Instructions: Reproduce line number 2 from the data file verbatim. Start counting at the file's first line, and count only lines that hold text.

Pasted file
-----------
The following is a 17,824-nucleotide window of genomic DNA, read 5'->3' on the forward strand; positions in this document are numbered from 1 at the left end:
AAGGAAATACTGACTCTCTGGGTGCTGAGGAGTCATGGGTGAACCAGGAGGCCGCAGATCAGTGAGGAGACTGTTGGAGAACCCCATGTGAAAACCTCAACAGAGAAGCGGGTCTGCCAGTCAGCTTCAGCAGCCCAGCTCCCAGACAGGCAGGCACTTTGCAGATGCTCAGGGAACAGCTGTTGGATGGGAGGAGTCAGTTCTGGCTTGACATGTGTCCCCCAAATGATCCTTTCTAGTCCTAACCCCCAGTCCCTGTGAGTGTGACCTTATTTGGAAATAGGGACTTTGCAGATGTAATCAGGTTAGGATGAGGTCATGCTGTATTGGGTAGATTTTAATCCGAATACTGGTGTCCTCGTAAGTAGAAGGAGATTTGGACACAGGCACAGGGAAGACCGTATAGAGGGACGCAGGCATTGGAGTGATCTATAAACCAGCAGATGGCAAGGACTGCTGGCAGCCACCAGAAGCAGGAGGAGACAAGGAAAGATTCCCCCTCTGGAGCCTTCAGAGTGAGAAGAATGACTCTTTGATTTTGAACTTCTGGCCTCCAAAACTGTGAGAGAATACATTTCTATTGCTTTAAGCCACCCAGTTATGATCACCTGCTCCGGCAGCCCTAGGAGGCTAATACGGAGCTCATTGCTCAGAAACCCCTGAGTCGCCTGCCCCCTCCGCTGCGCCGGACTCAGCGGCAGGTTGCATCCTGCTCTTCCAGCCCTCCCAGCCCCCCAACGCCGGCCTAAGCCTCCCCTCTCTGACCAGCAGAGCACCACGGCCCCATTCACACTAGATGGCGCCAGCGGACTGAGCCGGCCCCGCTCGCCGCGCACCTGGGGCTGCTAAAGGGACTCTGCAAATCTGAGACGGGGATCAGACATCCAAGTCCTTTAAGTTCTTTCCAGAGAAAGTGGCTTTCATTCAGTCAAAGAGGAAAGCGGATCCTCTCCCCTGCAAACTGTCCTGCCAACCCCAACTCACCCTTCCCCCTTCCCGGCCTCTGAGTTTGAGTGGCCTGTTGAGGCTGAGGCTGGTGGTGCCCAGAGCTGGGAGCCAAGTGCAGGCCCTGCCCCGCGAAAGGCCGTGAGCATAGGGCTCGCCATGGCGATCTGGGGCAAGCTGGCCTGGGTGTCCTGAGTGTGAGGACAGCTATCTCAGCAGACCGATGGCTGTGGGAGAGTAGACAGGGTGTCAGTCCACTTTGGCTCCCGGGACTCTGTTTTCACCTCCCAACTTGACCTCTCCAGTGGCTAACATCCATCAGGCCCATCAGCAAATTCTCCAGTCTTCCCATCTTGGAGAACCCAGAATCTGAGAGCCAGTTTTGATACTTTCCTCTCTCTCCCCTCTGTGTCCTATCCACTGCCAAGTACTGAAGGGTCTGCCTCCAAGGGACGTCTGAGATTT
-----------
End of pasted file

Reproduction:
AAGGAAATACTGACTCTCTGGGTGCTGAGGAGTCATGGGTGAACCAGGAGGCCGCAGATCAGTGAGGAGACTGTTGGAGAACCCCATGTGAAAACCTCAACAGAGAAGCGGGTCTGCCAGTCAGCTTCAGCAGCCCAGCTCCCAGACAGGCAGGCACTTTGCAGATGCTCAGGGAACAGCTGTTGGATGGGAGGAGTCAGTTCTGGCTTGACATGTGTCCCCCAAATGATCCTTTCTAGTCCTAACCCCCAGTCCCTGTGAGTGTGACCTTATTTGGAAATAGGGACTTTGCAGATGTAATCAGGTTAGGATGAGGTCATGCTGTATTGGGTAGATTTTAATCCGAATACTGGTGTCCTCGTAAGTAGAAGGAGATTTGGACACAGGCACAGGGAAGACCGTATAGAGGGACGCAGGCATTGGAGTGATCTATAAACCAGCAGATGGCAAGGACTGCTGGCAGCCACCAGAAGCAGGAGGAGACAAGGAAAGATTCCCCCTCTGGAGCCTTCAGAGTGAGAAGAATGACTCTTTGATTTTGAACTTCTGGCCTCCAAAACTGTGAGAGAATACATTTCTATTGCTTTAAGCCACCCAGTTATGATCACCTGCTCCGGCAGCCCTAGGAGGCTAATACGGAGCTCATTGCTCAGAAACCCCTGAGTCGCCTGCCCCCTCCGCTGCGCCGGACTCAGCGGCAGGTTGCATCCTGCTCTTCCAGCCCTCCCAGCCCCCCAACGCCGGCCTAAGCCTCCCCTCTCTGACCAGCAGAGCACCACGGCCCCATTCACACTAGATGGCGCCAGCGGACTGAGCCGGCCCCGCTCGCCGCGCACCTGGGGCTGCTAAAGGGACTCTGCAAATCTGAGACGGGGATCAGACATCCAAGTCCTTTAAGTTCTTTCCAGAGAAAGTGGCTTTCATTCAGTCAAAGAGGAAAGCGGATCCTCTCCCCTGCAAACTGTCCTGCCAACCCCAACTCACCCTTCCCCCTTCCCGGCCTCTGAGTTTGAGTGGCCTGTTGAGGCTGAGGCTGGTGGTGCCCAGAGCTGGGAGCCAAGTGCAGGCCCTGCCCCGCGAAAGGCCGTGAGCATAGGGCTCGCCATGGCGATCTGGGGCAAGCTGGCCTGGGTGTCCTGAGTGTGAGGACAGCTATCTCAGCAGACCGATGGCTGTGGGAGAGTAGACAGGGTGTCAGTCCACTTTGGCTCCCGGGACTCTGTTTTCACCTCCCAACTTGACCTCTCCAGTGGCTAACATCCATCAGGCCCATCAGCAAATTCTCCAGTCTTCCCATCTTGGAGAACCCAGAATCTGAGAGCCAGTTTTGATACTTTCCTCTCTCTCCCCTCTGTGTCCTATCCACTGCCAAGTACTGAAGGGTCTGCCTCCAAGGGACGTCTGAGATTT